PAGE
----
'Cause some havoc': Leeds United boss on Thomas Tuchel puzzlement, rivalry and brave Chelsea vow

Jesse Marsch always assumed that Chelsea boss Thomas Tuchel would not be on the Elland Road sidelines tomorrow.
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"If you get a red card, you're out of the match," said the Whites head coach, referencing Tuchel's 'bust-up' with Antonio Conte following the heavy handshake which landed the pair dismissals in last weekend's London derby against Tottenham Hotspur at Stamford Bridge.

Yet as Marsch faced the press to preview Sunday's encounter between Leeds and Chelsea, nobody really knew whether Tuchel would be there or not amidst a waiting game as to what punishment he would face.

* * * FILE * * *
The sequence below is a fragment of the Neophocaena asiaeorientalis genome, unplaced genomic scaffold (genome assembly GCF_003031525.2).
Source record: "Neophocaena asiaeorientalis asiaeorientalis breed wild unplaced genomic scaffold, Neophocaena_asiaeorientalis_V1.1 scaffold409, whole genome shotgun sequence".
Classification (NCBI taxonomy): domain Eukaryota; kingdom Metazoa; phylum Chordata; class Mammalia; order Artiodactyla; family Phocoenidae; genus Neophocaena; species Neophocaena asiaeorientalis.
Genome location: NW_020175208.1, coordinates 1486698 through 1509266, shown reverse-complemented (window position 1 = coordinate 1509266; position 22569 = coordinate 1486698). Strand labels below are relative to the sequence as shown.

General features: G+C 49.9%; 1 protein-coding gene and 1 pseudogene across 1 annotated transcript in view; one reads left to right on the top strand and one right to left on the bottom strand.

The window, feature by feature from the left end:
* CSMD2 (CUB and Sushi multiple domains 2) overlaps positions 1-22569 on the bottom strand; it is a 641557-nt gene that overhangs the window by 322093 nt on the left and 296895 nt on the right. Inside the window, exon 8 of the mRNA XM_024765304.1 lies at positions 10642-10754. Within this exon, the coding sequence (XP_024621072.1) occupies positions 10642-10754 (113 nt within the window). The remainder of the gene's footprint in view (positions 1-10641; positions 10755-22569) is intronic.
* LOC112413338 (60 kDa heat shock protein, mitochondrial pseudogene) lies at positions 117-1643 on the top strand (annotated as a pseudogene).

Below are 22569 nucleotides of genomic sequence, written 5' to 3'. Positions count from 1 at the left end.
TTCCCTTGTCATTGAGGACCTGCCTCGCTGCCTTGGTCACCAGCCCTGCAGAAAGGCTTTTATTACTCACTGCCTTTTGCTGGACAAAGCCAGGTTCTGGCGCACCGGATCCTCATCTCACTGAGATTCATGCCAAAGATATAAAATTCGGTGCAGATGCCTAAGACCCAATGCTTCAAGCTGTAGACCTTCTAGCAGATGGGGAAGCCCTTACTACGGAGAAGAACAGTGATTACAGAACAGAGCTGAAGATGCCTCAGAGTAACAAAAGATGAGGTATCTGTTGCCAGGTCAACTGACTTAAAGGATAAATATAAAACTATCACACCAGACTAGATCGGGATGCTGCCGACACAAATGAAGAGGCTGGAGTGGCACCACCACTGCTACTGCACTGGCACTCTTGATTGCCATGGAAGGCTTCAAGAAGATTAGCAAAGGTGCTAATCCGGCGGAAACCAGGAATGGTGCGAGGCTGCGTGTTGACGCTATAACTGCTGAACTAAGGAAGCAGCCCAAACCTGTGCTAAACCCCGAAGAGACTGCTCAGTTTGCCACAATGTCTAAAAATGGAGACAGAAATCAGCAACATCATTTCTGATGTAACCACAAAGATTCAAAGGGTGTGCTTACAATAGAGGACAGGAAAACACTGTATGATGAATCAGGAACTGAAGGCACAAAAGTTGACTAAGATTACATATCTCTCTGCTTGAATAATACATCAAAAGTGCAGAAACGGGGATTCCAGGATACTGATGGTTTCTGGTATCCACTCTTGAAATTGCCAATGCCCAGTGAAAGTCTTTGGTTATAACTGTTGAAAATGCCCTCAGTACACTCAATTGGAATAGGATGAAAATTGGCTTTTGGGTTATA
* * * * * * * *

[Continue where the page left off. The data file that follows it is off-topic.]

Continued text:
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In the end, the FA delivered their verdict on Friday evening, handing Tuchel a one-game touchline ban.

CONTROVERSY: Over Chelsea boss Thomas Tuchel, pictured above during May's clash at Elland Road, who Leeds United head coach Jesse Marsch believes should have been automatically banned from the sidelines for his red card in last weekend's 2-2 draw against Tottenham Hotspur at Stamford Bridge. Photo by OLI SCARFF/AFP via Getty Images.CONTROVERSY: Over Chelsea boss Thomas Tuchel, pictured above during May's clash at Elland Road, who Leeds United head coach Jesse Marsch believes should have been automatically banned from the sidelines for his red card in last weekend's 2-2 draw against Tottenham Hotspur at Stamford Bridge. Photo by OLI SCARFF/AFP via Getty Images.